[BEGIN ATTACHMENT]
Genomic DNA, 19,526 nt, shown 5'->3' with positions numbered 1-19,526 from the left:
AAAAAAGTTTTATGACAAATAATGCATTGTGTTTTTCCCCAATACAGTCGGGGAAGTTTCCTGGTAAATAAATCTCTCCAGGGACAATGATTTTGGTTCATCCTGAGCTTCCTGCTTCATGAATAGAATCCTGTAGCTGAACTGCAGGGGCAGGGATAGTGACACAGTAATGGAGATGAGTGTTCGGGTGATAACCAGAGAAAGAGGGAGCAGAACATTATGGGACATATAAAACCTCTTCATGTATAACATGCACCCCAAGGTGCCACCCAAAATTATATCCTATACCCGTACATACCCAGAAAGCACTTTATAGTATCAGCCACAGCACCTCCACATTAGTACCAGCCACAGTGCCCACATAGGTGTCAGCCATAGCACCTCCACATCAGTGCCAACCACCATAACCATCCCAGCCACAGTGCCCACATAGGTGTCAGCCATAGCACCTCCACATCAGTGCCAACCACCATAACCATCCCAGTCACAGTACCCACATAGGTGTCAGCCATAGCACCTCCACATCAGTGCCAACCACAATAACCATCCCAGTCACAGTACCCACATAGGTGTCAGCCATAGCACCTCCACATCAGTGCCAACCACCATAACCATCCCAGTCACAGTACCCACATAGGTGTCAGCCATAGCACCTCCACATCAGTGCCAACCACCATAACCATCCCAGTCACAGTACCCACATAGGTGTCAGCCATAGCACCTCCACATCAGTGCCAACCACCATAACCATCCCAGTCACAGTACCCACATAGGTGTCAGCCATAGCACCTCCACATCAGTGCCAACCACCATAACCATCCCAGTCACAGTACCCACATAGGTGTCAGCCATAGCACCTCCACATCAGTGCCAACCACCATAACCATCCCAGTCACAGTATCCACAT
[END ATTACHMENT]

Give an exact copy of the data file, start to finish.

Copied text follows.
Genomic DNA, 19,526 nt, shown 5'->3' with positions numbered 1-19,526 from the left:
AAAAAAGTTTTATGACAAATAATGCATTGTGTTTTTCCCCAATACAGTCGGGGAAGTTTCCTGGTAAATAAATCTCTCCAGGGACAATGATTTTGGTTCATCCTGAGCTTCCTGCTTCATGAATAGAATCCTGTAGCTGAACTGCAGGGGCAGGGATAGTGACACAGTAATGGAGATGAGTGTTCGGGTGATAACCAGAGAAAGAGGGAGCAGAACATTATGGGACATATAAAACCTCTTCATGTATAACATGCACCCCAAGGTGCCACCCAAAATTATATCCTATACCCGTACATACCCAGAAAGCACTTTATAGTATCAGCCACAGCACCTCCACATTAGTACCAGCCACAGTGCCCACATAGGTGTCAGCCATAGCACCTCCACATCAGTGCCAACCACCATAACCATCCCAGCCACAGTGCCCACATAGGTGTCAGCCATAGCACCTCCACATCAGTGCCAACCACCATAACCATCCCAGTCACAGTACCCACATAGGTGTCAGCCATAGCACCTCCACATCAGTGCCAACCACAATAACCATCCCAGTCACAGTACCCACATAGGTGTCAGCCATAGCACCTCCACATCAGTGCCAACCACCATAACCATCCCAGTCACAGTACCCACATAGGTGTCAGCCATAGCACCTCCACATCAGTGCCAACCACCATAACCATCCCAGTCACAGTACCCACATAGGTGTCAGCCATAGCACCTCCACATCAGTGCCAACCACCATAACCATCCCAGTCACAGTACCCACATAGGTGTCAGCCATAGCACCTCCACATCAGTGCCAACCACCATAACCATCCCAGTCACAGTACCCACATAGGTGTCAGCCATAGCACCTCCACATCAGTGCCAACCACCATAACCATCCCAGTCACAGTATCCACAT